This was Sunday, for those of us (namely me) having trouble keeping track of what day it is. We had breakfast in the hotel and got an early start, leaving before 8:30. The plan was to go to the theater we would be going to today and buy the tickets a day early. It’s one of those “reserved seating” theaters and we didn’t want to wait too much longer in case things were selling out. Turns out the prices were more than we were willing to pay – $16.75 and no matinee prices. That just seemed ridiculous. When did going to the movies get so expensive? Or are these just LA prices? We found much cheaper prices online – less than half that – at a theater in Burbank and still reserved seating – so got those instead.
But the theaters were in a shopping center called Americana at Brand, and we liked the look of it. It was completed in 2008, so Dan hadn’t seen it before, and we decided to come back at night, so more on this later. It’s about a mile away from the hotel and we walked, so got 2 miles in before we even really began our day. We ended up walking almost 11 miles today.
We drove over to Pasadena and didn’t have much planned here, just a walking tour in the morning and the Norton Simon in the afternoon since we skipped that yesterday. One of the first things you’re reminded of as you get into central Pasadena is that it is the home of the famous Tournament of Roses Parade on New Year’s day, and they were already in full prep mode for that. The signs on the lamppost as seen above map out the parade route, which is 5.5 miles and most of that up Colorado Blvd, which is also Route 66. In addition to the marked lampposts, you also see bleachers set up in nooks and crannies between building as shown below.
We went first towards City Hall and ran across these guys in the parking lot.
Meet Mack and Jackie Robinson, brothers from Pasadena. Mack won a silver medal for the 200 meter dash in the 1936 Berlin Olympics. Jackie, a name you probably recognize, was the first African-American major league baseball player. That’s Mack on the right, eternally facing City Hall, as he stayed in Pasadena his whole life. Jackie is on the left looking east towards Brooklyn where he lived as an adult.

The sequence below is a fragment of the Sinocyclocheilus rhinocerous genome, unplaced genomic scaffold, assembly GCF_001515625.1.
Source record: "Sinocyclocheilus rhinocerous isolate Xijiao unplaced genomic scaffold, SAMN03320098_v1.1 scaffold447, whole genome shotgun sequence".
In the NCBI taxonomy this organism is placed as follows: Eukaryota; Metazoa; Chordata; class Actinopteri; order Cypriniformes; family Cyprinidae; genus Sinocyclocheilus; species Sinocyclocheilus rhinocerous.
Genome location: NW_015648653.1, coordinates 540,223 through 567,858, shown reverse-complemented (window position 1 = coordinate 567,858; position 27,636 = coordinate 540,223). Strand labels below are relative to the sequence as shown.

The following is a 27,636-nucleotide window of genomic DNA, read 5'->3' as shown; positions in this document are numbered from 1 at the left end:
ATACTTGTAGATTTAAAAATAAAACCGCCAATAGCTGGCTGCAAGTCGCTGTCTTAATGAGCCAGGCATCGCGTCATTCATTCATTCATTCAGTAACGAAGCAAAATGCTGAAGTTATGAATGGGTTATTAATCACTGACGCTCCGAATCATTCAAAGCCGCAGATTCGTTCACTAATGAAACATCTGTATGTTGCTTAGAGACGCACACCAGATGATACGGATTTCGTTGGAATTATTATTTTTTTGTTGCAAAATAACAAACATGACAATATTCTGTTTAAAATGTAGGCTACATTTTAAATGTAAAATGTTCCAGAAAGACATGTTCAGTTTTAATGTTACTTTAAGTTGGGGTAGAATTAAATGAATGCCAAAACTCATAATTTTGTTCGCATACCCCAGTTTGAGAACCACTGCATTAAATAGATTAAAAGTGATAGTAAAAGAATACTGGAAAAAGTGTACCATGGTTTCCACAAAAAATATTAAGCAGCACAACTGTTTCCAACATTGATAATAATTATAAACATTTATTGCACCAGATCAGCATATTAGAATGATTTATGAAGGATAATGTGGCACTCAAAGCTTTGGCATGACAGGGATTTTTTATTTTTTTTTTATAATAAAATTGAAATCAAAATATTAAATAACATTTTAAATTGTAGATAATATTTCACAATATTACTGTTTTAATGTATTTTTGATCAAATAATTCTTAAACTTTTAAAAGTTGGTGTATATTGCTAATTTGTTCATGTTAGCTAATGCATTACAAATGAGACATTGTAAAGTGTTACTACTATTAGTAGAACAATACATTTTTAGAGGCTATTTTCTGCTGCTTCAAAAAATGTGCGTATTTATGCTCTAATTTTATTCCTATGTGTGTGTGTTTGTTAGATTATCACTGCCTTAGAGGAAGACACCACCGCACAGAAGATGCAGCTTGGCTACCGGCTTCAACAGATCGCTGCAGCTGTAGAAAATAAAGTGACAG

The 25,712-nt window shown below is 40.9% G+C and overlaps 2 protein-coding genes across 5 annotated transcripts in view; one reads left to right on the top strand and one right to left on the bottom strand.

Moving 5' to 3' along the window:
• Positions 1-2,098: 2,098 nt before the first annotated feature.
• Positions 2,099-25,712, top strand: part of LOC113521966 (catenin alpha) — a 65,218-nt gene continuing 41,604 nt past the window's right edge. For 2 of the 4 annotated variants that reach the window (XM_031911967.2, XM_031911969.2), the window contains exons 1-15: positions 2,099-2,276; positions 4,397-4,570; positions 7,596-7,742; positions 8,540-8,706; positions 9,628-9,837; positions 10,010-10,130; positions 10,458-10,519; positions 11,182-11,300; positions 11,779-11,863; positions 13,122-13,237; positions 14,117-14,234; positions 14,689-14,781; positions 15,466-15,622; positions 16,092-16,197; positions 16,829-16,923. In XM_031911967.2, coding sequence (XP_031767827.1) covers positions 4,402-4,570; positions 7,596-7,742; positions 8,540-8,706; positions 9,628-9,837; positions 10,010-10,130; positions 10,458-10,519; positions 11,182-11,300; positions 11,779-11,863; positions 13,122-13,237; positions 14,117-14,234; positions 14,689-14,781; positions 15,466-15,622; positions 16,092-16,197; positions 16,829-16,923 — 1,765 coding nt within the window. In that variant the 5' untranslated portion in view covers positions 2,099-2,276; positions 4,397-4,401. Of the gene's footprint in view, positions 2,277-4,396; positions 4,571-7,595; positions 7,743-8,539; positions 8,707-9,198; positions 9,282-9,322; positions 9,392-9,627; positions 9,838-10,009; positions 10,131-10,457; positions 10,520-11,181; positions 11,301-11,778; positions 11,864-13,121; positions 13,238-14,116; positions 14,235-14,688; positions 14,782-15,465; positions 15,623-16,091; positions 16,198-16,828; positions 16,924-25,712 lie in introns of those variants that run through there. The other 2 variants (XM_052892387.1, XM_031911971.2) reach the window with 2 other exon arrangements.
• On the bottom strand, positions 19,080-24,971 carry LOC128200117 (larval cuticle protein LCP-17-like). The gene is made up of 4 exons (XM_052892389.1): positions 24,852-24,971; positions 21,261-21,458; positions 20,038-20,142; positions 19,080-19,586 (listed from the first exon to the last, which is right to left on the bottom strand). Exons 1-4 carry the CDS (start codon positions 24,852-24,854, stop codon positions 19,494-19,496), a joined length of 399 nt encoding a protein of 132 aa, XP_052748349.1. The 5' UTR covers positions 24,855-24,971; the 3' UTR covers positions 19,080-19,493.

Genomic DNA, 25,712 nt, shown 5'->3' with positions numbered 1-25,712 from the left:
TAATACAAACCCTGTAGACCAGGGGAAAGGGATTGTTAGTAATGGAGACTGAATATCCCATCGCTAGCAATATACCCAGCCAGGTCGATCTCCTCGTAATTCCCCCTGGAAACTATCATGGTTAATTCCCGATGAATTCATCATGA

And this is City Hall. Completed in 1927 for just 1.3 million at the time, it is a significant example of what’s referred to as the City Beautiful Movement in architecture, which inspired architects in the early part of the last century to create public buildings that reflected grandeur. If you are a Parks and Recreation fan, it’s also the exterior of Pawnee City Hall.
Above and below taken from the interior courtyard.
The entrance from the back side. Or is it the front? Not sure it matters.
We walked around town a bit just looking at the shops and restaurants and things to do. Eventually we worked our way out of the central district and adjacent to it is Caltech, or California Institute of Technology, the west coast version of MIT. Dan applied here back in the day but was waitlisted, although he said he would have gone to Penn even if he had been accepted here. But it’s a good school, considered one of the premier science colleges in the world. It ranks 13th in the production of Nobel Laureates, but because it’s small it’s probably #1 from a per capita perspective. A 2015 Pomona College Study ranked in #1 in the percentage of graduates who go on to earn PhDs. The next few photos are of the campus. There were a fair number of people walking around, using it as a park.